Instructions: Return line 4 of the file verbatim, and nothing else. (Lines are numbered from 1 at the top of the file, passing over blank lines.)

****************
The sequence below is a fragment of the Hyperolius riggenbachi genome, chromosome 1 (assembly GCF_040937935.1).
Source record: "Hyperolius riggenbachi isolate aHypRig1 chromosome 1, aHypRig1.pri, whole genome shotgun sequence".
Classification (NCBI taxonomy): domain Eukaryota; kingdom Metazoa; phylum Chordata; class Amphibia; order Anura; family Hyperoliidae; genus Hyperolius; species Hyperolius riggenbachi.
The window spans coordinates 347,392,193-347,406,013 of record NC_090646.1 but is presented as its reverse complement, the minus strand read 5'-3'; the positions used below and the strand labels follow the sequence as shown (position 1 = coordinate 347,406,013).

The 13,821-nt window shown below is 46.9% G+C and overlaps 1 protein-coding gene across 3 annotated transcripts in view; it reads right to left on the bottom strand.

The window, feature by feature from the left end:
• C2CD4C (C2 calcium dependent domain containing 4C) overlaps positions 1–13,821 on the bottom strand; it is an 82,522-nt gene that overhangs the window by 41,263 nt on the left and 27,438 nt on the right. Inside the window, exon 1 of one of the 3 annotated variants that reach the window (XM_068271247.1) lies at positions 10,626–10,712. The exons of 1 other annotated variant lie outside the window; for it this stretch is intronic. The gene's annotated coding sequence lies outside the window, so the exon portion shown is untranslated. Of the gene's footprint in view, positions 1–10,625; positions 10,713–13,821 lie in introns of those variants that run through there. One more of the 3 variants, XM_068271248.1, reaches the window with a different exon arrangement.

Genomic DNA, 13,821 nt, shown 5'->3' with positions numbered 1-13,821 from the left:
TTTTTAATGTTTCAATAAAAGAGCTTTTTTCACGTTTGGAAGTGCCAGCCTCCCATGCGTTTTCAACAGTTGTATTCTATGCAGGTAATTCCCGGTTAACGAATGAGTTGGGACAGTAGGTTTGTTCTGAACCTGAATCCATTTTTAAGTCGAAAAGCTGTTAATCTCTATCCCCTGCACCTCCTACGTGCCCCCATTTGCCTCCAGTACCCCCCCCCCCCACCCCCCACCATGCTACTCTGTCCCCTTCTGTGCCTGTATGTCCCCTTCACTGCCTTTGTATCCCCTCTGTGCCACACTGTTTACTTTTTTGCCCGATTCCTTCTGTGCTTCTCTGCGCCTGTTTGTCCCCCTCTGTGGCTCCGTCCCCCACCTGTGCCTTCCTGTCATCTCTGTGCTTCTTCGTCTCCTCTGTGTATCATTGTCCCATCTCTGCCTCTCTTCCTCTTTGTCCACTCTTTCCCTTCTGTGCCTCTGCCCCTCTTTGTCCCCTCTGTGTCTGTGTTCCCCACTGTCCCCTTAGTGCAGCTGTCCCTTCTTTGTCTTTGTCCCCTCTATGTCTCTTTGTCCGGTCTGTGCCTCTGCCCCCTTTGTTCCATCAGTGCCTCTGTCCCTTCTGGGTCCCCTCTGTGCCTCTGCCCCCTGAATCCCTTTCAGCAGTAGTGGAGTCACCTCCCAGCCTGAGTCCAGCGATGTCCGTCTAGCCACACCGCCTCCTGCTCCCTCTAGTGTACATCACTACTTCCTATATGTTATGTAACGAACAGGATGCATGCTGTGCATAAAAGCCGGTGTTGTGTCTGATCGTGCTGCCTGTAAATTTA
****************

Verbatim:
The window spans coordinates 347,392,193-347,406,013 of record NC_090646.1 but is presented as its reverse complement, the minus strand read 5'-3'; the positions used below and the strand labels follow the sequence as shown (position 1 = coordinate 347,406,013).